Another way artists can dress up their work is with wooden framing, engraved plates with titles and date, dressy hanging hardware, and even signing the piece by engraving the glass. Some artists combine many facets to glassworking all in the same piece, such as painting, fusing, mosaic, and carving- which is discussed further down.
6.Beveling- Beveling is the faceting of plate (thicker) glass to make it prismatic. While they are generally made of clear glass, that is not always the case. Bevels can be stock kits from glass suppliers, or you can opt for something custom made. Custom bevels are wonderful, and can be a substantial investment. Bevels allow lots of light to pass through the window, and if designed well, they can add some privacy as well. Stock bevels can be used creatively to get the custom bevel "look" without the custom bevel price, so it is a good idea to ask if the beveled piece you are looking at is custom or stock.
Stock bevels tend to be regular shapes: Circles, Squares, Triangles, Diamonds, Ovals, Rectangles, and various sized faceted jewels. Mostly used in the Victorian Era for their beauty, jewels can brighten even the most simple design into something spectacular.
7.Sandblasting, Sand Carving, Etching- Sandblasting and carving is made from cutting one stencil to multiple stencils and blasting the glass with sharp sand. It gives a frosted textured look, and multiple carving will almost give a three dimensional look. Another type of etching is with an acid. A stencil is cut, and a chemical acid is painted onto the exposed glass, creating a permanent lightly frosted etch. This can add some very intricate and innovative looks to your overall design!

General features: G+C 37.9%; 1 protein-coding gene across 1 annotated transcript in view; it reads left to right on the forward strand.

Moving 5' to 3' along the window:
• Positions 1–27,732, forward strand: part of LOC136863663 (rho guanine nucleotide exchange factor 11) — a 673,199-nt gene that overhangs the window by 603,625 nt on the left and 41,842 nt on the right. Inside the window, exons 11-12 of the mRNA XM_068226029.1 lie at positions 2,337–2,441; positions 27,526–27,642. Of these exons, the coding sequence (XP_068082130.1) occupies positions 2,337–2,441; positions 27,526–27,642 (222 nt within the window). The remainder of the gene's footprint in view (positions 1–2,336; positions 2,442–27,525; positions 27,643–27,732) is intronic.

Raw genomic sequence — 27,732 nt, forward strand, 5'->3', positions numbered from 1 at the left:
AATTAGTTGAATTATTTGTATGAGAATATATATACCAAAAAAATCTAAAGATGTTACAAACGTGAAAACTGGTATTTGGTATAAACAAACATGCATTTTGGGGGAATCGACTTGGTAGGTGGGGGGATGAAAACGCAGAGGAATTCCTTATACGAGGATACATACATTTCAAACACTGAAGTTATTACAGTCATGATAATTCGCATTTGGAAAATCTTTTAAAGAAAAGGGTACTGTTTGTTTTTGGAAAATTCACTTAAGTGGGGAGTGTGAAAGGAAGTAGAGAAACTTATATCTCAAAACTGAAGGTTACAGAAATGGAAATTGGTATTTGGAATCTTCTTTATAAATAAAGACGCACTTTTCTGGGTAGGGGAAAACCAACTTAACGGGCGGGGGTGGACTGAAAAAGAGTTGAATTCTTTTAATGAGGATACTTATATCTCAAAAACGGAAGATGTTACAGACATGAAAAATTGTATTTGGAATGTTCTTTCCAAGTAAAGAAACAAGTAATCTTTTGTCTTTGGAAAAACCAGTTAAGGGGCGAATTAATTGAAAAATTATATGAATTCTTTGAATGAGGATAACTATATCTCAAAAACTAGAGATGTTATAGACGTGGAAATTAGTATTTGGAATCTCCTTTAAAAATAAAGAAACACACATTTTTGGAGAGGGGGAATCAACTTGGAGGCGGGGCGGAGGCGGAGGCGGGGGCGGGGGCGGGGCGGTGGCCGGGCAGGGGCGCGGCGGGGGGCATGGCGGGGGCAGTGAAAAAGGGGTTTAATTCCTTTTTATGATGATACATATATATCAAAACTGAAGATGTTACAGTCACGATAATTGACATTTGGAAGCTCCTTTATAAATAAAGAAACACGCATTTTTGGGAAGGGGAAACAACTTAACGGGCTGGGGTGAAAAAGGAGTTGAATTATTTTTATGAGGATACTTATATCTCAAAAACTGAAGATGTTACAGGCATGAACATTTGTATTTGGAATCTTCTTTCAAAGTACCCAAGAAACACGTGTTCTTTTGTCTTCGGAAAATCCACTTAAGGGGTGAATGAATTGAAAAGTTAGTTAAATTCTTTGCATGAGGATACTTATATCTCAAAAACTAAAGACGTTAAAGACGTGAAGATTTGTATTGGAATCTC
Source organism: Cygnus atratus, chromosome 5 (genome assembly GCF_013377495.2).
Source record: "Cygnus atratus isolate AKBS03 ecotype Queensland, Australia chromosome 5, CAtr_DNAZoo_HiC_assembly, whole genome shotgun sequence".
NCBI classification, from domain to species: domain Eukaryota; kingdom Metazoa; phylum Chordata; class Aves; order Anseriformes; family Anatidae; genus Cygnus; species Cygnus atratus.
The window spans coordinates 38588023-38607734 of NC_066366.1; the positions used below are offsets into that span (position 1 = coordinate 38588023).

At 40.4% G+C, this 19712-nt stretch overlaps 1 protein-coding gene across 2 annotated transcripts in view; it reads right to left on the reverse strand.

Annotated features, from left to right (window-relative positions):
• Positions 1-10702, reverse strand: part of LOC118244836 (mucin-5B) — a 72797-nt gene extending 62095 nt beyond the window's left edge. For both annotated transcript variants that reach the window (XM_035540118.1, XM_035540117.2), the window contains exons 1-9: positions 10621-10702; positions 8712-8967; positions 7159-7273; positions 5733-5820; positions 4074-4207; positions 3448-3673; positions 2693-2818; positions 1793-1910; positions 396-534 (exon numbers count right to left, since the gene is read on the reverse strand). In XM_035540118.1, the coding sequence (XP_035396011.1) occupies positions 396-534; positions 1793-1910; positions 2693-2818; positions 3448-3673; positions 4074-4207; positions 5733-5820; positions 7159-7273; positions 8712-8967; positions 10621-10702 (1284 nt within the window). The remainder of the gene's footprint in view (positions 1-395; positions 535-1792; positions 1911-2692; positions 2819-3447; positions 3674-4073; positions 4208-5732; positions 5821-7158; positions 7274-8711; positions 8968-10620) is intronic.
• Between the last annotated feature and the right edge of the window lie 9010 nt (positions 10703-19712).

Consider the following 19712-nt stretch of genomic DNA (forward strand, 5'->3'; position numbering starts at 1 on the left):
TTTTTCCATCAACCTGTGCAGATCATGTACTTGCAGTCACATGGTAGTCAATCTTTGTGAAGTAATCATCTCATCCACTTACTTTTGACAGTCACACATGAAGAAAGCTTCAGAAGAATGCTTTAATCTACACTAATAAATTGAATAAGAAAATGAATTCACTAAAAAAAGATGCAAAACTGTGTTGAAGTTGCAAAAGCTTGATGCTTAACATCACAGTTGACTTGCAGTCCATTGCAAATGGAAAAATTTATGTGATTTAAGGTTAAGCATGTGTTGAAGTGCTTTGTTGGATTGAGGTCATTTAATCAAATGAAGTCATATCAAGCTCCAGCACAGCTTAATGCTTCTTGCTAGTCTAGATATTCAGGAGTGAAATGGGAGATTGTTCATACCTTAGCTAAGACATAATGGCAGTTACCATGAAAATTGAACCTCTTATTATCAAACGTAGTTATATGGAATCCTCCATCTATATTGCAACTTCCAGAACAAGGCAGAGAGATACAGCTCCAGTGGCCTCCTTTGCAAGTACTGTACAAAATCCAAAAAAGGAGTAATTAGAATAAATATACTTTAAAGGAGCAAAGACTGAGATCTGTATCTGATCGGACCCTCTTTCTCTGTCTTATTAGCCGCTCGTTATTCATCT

8.Painting- Painting on glass is a centuries-old tradition, from mixing powdered pigments into a clove oil base, which must be fired for permanency. Sometimes multiple paintings and firings are needed for the right look. Another form of glass painting, is with more modern day enamels. Painting on glass can add greater depth to the glass color, or even the tiniest of details to faces and hands of a piece.
9.Fused Glass- Fused glass are pieces that are fired in a kiln at high temperatures, basically melting the glass to a desired effect. Not only can you create dimension and intricate facial features with paints, but with new techniques in glass fusion, small particles of glass powder can be used to "paint" on glass for new and exciting looks. Fusing glass with frit (small glass particles) and Confetti (small glass wafers) can add highlights and shadows for a more realistic effect. Fused glass pieces should have little to no kiln wash (releasing powder) on the back, and no sharp corners. If there were sharp corners in the firing, they should have been ground or filed off for safety.
10.Blown Glass- Blown glass is the process of melting cullet (base glass) into a furnace, creating everything from glass sculptures to vessels of various kinds. Blown glass work often requires more than one person: from the gathering, shaping, actual blowing through the pipe, to the cut and releasing. Blown glass should not have black smears inside the glass, or unmelted cullet called "rocks". Blown glass can have a wide variety of decorative styles added into, onto, around and within- and has some of the greatest possibilities within glassworking as a whole! :)